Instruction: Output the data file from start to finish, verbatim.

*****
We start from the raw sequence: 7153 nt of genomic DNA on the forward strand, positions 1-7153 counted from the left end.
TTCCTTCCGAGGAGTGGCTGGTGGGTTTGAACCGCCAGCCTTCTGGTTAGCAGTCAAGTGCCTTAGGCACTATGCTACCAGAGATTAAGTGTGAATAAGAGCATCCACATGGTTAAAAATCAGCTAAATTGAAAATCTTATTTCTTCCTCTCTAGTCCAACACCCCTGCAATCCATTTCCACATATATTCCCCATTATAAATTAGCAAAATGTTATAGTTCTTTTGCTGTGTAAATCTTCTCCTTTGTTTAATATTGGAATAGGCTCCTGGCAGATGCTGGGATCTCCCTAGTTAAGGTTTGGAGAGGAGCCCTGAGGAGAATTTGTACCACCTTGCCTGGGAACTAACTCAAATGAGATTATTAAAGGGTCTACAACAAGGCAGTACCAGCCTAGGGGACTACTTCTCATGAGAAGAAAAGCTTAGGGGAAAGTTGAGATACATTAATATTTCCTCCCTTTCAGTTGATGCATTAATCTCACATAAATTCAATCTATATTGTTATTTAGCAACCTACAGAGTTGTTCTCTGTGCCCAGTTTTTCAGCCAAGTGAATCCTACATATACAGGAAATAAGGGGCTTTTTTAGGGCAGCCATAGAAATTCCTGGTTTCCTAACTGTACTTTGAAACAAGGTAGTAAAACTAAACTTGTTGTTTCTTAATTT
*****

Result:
We start from the raw sequence: 7153 nt of genomic DNA on the forward strand, positions 1-7153 counted from the left end.
TTCCTTCCGAGGAGTGGCTGGTGGGTTTGAACCGCCAGCCTTCTGGTTAGCAGTCAAGTGCCTTAGGCACTATGCTACCAGAGATTAAGTGTGAATAAGAGCATCCACATGGTTAAAAATCAGCTAAATTGAAAATCTTATTTCTTCCTCTCTAGTCCAACACCCCTGCAATCCATTTCCACATATATTCCCCATTATAAATTAGCAAAATGTTATAGTTCTTTTGCTGTGTAAATCTTCTCCTTTGTTTAATATTGGAATAGGCTCCTGGCAGATGCTGGGATCTCCCTAGTTAAGGTTTGGAGAGGAGCCCTGAGGAGAATTTGTACCACCTTGCCTGGGAACTAACTCAAATGAGATTATTAAAGGGTCTACAACAAGGCAGTACCAGCCTAGGGGACTACTTCTCATGAGAAGAAAAGCTTAGGGGAAAGTTGAGATACATTAATATTTCCTCCCTTTCAGTTGATGCATTAATCTCACATAAATTCAATCTATATTGTTATTTAGCAACCTACAGAGTTGTTCTCTGTGCCCAGTTTTTCAGCCAAGTGAATCCTACATATACAGGAAATAAGGGGCTTTTTTAGGGCAGCCATAGAAATTCCTGGTTTCCTAACTGTACTTTGAAACAAGGTAGTAAAACTAAACTTGTTGTTTCTTAATTT